HomeAnalysisInefficient policies hound ordinary man

Inefficient policies hound ordinary man

Zvikomborero Sibanda
Zimbabweans are getting used to vicious cycles of cost-of-living crises. The prices of crucial products like fuel are rising frequently. Last week, the Zimbabwe Energy Regulatory Authority (Zera) reviewed upwards the maximum pump prices of fuel. A litre of diesel now costs US$1,74 (ZWL499,56) from US$1,71 (ZWL283,87) while that of petrol now costs US$1,68 (ZWL481,02) from US$1,64 (ZWL271,85).

It is, however, now ceremonial for Zera to publish fuel prices in Zimbabwe dollars because the ZWL fuel market is now extinct. The entire fuel sector has fully dollarised as a result of the introduction of the Direct Fuel Import (DFI) scheme by the Reserve Bank of Zimbabwe in 2019 at the peak of fuel shortages in Zimbabwe characterised by long-winding fuel queues.

These are the days when the RBZ’s was insistent about maintaining the unsustainable fixed exchange rate regime (US$1: ZWL1) leading to acute forex shortages as fuel demand outstripped fuel supply.

Under the DFI scheme, importers are allowed to use their free funds (US dollars) to import fuel and trade it in foreign currency. Despite promising to facilitate the importation of fuel to be sold in ZWL, authorities allowed the fuel sector to fully dollarise yet the majority of Zimbabwe’s motoring public, businesses and industries have constrained access to forex.

The ongoing Russia-Ukraine war is fuelling market jitters about a potentially huge supply shock to food and energy markets which will push global prices upwards. With Zimbabwe being a net importer of crude oil, it means that the country is a price taker of these high global prices hence perpetual increase in domestic fuel prices. Russia is one of the largest global producers of crude oil, accounting for about 30% of global crude oil exports.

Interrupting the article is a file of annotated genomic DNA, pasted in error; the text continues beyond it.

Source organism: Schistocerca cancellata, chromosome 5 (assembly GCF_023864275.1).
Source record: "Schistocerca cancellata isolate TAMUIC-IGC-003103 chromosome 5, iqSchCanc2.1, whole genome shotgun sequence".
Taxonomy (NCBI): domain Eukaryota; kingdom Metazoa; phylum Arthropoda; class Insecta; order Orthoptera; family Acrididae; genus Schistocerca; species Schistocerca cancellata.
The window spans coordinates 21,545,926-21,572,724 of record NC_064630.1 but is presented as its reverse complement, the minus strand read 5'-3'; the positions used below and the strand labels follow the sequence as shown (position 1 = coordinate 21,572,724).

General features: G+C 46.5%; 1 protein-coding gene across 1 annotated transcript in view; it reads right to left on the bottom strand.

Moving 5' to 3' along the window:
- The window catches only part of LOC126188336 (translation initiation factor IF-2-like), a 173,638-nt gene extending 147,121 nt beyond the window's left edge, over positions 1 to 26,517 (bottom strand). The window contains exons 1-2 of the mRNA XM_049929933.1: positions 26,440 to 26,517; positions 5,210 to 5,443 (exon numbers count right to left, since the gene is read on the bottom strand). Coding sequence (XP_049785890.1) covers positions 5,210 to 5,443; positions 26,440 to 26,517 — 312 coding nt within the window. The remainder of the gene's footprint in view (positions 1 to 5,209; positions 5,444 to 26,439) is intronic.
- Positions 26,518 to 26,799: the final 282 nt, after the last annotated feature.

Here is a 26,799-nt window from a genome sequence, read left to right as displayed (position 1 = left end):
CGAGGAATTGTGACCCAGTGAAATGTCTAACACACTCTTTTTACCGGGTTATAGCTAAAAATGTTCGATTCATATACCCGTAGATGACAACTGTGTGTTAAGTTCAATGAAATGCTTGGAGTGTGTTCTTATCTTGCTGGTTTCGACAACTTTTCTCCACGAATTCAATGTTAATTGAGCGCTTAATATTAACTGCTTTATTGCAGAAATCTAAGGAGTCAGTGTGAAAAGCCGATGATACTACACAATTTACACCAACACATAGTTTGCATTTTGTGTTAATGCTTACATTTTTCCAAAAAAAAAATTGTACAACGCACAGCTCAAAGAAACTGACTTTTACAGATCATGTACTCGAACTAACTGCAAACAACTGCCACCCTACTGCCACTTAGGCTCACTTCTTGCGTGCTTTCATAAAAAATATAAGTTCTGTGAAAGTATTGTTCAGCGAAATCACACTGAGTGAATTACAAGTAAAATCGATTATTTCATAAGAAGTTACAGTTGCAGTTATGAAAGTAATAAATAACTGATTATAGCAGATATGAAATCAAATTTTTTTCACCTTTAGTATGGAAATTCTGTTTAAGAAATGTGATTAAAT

Due to its invasion of Ukraine, large oil-consuming Western countries like the United States, Canada, and United Kingdom have completely banned the importation of fuel of Russian origin while the European Union, the largest common market in the world, will likely agree on an embargo on Russian oil imports within the coming days.

Before the start of the Russia-Ukraine war on February 24, 2022, the prices of fuel in Zimbabwe were exorbitant, way above the regional average. Last month I indicated in this column that this is because the fuel sector is one of the closed sectors in Zimbabwe monopolised by a few fuel importing companies, which are also large players in the fuel retailing business.

In addition, government fuel taxes and levies, constituting nearly 40% of the pump prices, are adding to the exorbitant price of fuel.

Just like what is happening in the pricing of grains above the market prices by the Grain Marketing Board (GMB), the fuel prices being set by Zera are way above import parity prices. This probably reflects that the energy regulator is captured by vested interests with an unrestrained ability to impose punitive fuel prices under the guise of responding to the negative impacts of the Russia-Ukraine war.

In a bid to reduce fuel import bills and cushion the economy from fuel crises, Zimbabwe introduced a fuel import substitution scheme in 2011 to blend petrol with ethanol.

Since then, the blending ratios have been fluctuating depending on the availability of ethanol in the local market. Green Fuels, a company partly owned by the government, is the sole producer of blending ethanol in Zimbabwe.

After halting petrol blending in January 2022 due to adverse weather conditions such as rains which resulted in inaccessibility of cane fields by machinery, the regulator re-introduced blending on April 25, 2022 at E10 (10% ethanol). The blending ratio has now been increased from E10 to E15.